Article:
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In this posting, we'll take a look at Excel functions that return today's date and current time. Then we'll see how to use Alteryx to do the same thing. We'll take this astep furtherand show how Alteryx can be used to return a large number of date-related information for any date using macros and apps.
To get today's date in Excel, you use the =TODAY() function.
And the =NOW() function will return today's date and time.
You can format date and time the way you'd like (eg. Nov-10 or November 10, 2016 instead of 11/10/2016).
Alteryx also has a couple of ways to get today's date and time. The first is macro available in the In/Out toolset called 'Data Time Now'. The tool's configuration provides many options for how you'd like to see the data, including date as well as date and time.
The other method is to use a tool (such as the Formula Tool) where an expression can be used with the function 'DateTimeNow()':
Use the same method if you want just the date or time.
There is similar function called 'DateTimeToday()' which will return the current data as of midnight (so the time comes back as 00:00:00).
What if you want information about a date other than today, however? I've written about calendar and date aggregation before and have made a calendar macro available for anyone to use. If you have a date in yyyy-mm-dd format, you join it to the Date field in the macro whichreturns the following fields:
Date: yyyy-mm-dd format; includes every day beginning 2000-01-01 through 2099-12-31.
Year: yyyy format.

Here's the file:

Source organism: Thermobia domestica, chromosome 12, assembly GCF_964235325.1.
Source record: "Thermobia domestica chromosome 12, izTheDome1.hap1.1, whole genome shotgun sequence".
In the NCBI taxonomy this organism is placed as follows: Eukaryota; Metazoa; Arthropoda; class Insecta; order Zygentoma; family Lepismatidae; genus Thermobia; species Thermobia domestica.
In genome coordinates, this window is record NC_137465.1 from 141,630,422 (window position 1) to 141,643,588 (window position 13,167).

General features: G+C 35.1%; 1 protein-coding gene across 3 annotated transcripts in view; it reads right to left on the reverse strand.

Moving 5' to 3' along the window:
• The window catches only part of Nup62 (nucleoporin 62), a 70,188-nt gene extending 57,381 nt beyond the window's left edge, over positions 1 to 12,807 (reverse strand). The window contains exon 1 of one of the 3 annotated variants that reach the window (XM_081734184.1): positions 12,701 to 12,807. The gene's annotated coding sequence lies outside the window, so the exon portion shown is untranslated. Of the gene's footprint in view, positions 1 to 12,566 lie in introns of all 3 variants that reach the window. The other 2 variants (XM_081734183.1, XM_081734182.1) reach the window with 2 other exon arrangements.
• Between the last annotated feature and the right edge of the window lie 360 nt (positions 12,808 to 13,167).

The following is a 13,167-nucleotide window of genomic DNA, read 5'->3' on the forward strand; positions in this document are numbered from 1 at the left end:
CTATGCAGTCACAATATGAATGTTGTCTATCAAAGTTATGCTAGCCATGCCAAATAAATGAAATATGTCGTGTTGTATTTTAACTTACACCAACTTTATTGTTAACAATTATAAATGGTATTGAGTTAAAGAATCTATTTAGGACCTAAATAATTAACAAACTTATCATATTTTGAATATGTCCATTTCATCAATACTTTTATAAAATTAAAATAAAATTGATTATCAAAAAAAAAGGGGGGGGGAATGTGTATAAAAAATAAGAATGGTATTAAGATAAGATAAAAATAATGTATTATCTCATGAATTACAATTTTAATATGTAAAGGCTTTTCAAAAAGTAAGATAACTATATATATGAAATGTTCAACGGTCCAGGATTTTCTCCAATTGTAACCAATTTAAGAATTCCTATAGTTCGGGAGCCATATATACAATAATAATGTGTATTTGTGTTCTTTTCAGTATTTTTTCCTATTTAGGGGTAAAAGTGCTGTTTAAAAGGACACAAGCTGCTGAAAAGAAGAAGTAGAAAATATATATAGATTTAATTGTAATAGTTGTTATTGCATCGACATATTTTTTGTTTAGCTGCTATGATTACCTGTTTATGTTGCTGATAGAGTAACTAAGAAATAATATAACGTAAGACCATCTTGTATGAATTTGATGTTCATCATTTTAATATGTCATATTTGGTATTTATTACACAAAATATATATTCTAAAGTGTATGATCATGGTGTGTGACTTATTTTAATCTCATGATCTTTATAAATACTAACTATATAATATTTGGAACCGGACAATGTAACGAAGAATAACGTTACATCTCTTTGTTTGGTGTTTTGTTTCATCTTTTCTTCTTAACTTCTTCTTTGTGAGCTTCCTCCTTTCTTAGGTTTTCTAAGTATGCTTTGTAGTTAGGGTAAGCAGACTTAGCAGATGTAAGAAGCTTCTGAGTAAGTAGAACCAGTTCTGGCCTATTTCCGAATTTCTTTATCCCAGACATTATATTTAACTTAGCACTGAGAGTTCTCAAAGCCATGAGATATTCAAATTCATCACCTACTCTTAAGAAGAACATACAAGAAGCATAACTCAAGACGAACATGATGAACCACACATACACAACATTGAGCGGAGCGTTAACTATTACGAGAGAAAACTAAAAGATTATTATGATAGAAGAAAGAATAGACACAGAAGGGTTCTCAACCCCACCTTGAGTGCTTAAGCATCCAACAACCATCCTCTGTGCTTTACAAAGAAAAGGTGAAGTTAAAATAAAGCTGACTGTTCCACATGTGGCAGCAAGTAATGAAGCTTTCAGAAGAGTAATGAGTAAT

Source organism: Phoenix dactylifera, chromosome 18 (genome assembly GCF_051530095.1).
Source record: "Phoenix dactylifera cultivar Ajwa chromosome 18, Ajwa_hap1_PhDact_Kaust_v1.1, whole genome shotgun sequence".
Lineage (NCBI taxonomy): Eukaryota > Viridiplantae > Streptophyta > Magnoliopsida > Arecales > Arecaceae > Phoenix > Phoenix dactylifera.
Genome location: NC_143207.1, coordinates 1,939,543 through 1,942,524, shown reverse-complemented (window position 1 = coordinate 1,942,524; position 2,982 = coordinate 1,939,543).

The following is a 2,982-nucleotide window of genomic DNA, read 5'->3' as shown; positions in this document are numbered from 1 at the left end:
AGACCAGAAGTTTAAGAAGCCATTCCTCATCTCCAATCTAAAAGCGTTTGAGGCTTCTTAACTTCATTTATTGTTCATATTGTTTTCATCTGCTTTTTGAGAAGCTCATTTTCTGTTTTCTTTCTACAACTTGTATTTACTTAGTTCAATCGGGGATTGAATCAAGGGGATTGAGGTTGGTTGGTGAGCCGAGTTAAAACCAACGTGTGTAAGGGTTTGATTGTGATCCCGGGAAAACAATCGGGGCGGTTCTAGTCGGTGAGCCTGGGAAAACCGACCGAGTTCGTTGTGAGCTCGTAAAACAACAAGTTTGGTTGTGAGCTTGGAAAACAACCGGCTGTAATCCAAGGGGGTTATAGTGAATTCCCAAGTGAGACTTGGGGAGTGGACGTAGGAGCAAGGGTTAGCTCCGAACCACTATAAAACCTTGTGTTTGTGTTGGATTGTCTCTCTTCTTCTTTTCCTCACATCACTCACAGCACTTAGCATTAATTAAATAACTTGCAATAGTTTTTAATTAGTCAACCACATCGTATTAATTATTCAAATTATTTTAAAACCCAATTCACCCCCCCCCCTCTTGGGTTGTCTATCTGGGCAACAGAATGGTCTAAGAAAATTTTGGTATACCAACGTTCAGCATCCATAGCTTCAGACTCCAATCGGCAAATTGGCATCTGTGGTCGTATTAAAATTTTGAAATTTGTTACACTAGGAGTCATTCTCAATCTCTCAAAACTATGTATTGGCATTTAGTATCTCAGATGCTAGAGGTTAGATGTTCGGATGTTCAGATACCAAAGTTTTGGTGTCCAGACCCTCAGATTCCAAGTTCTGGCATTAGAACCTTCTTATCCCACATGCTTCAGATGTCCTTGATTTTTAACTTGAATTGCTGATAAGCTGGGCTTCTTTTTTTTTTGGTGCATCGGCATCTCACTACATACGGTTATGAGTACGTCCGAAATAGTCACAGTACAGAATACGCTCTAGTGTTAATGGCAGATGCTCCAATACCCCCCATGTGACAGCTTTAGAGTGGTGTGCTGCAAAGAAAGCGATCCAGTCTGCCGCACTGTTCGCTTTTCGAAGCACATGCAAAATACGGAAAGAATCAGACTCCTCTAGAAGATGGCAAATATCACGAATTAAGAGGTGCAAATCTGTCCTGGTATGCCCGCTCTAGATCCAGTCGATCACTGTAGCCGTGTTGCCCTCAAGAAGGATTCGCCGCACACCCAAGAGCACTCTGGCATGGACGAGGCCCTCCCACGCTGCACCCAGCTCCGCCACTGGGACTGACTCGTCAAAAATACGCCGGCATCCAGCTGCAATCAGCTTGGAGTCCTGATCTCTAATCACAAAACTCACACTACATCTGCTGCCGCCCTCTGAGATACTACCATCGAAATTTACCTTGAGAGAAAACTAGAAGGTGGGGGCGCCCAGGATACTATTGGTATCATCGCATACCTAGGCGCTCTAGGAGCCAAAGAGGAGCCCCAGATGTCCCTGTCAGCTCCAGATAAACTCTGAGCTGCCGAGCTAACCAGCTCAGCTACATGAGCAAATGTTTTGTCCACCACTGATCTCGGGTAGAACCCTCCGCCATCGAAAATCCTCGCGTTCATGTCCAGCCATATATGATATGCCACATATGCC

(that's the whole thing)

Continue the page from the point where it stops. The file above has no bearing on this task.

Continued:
Quarter: numeric representation of quarter (1, 2, 3 or 4 rather than Q1, Q2, Q3 or Q4).
Month: numeric representation of month; NO leading zeros.
MonthName: January, February, March, April, May, June, July, August, September, October, November and December; completely spelled out rather than an abbreviation.
WeekNumber: numeric representation of week; generally values range from 1–52, but occasionally a year will have a week 53; weeks 1 and 52 (or 53) may be partial weeks (i.e. less than seven days).
Day: corresponds to the calendar date with values from 1-31 (for months with 31 days); NO leading zeros.
DayName: Sunday, Monday, Tuesday, Wednesday, Thursday, Friday, Saturday; spelled out rather than abbreviations; Sunday is the beginning of the week.
DayYear: day of year; values range from 1-365 except for leap years which have a day 366.
DayQuarter: day of quarter; values range from 1-92.
DayWeek: numeric representation of week where 1=Sunday, 2=Monday, 3=Tuesday, 4=Wednesday, 5=Thursday, 6=Friday and 7=Saturday.
WeekStartDate: date in yyyy-mm-dd format and data type = Date; week begins on Sunday with the possible exception of week 1.
WeekEndDate: date in yyyy-mm-dd format and data type = Date; week ends on Saturday with the possible exception of week 52 (or 53).
MonthStartDate: date in yyyy-mm-dd format and data type = Date.
MonthEndDate: date in yyyy-mm-dd format and data type = Date.
QuarterStartDate: date in yyyy-mm-dd format and data type = Date.
QuarterEndDate: date in yyyy-mm-dd format and data type = Date.
I've taken this a step further and created an app with the calendar macro embedded in it which allows a user to select a date and the fields they want returned at run time.
I've made a couple of version of the Calendar macro; one where the week begins on a Sunday and the other where the week begins on Monday. In the attached app, the macro where the week begins on a Sunday is used but can be easily replaced by the one beginning on Monday.